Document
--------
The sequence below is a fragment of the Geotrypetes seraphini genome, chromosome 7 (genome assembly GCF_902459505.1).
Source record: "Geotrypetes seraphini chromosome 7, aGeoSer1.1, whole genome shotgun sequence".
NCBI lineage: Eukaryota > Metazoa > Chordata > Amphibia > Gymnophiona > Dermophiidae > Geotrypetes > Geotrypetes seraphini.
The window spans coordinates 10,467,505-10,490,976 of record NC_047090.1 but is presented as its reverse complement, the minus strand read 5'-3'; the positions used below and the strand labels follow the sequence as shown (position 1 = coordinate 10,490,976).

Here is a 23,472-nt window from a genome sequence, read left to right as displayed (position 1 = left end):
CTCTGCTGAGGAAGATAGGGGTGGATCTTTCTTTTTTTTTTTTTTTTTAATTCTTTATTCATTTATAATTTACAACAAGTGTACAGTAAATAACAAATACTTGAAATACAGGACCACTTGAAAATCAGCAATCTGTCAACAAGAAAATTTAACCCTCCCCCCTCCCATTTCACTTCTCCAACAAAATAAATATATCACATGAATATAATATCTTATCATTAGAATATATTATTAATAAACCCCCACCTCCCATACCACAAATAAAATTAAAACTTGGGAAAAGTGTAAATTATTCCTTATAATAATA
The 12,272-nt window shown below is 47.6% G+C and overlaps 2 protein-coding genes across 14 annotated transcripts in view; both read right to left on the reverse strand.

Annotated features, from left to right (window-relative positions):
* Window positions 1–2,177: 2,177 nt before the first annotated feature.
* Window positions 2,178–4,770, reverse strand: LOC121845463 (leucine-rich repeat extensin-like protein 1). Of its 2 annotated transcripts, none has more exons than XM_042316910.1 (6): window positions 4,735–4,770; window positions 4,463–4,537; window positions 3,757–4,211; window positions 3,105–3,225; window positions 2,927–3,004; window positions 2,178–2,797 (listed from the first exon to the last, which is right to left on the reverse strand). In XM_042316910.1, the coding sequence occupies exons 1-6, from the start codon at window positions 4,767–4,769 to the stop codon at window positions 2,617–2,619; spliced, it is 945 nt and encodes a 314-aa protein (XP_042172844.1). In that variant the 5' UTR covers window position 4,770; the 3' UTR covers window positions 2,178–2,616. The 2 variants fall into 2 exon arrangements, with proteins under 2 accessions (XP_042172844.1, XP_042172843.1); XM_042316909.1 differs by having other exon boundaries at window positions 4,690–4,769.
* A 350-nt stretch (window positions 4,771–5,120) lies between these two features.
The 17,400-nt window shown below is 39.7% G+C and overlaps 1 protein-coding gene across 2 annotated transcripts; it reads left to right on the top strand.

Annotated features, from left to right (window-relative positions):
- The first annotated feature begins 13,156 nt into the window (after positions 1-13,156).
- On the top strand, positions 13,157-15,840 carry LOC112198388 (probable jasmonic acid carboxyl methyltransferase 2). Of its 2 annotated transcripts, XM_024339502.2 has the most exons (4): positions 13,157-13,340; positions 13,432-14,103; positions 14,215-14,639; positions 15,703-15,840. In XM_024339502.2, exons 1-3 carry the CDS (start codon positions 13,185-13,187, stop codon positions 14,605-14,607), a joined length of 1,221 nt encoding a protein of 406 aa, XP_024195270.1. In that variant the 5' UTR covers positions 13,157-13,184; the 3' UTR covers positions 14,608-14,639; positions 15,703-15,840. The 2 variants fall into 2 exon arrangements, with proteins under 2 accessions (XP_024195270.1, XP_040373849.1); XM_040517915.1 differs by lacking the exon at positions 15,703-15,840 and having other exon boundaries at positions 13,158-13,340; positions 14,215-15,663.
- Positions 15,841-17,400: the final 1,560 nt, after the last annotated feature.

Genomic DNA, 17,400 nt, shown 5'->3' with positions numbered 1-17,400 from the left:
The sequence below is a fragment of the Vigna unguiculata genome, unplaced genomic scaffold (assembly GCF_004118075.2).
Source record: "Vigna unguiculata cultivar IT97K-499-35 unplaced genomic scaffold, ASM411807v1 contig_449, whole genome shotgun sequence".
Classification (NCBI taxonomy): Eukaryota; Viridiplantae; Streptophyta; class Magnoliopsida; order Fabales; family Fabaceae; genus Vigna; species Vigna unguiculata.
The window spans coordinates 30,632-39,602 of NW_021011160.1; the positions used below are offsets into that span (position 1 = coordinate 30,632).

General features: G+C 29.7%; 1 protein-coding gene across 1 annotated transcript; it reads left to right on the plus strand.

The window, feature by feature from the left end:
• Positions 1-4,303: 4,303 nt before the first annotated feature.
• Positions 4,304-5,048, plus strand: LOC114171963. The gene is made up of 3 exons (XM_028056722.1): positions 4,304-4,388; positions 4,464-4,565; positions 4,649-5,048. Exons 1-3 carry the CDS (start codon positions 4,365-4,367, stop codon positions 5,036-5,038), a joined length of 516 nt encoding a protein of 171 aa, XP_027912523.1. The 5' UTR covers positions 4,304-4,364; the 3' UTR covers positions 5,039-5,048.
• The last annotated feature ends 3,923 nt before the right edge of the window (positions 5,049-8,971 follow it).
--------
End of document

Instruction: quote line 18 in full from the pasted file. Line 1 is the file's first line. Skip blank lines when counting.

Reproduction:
The sequence below is a fragment of the Vigna unguiculata genome, unplaced genomic scaffold (assembly GCF_004118075.2).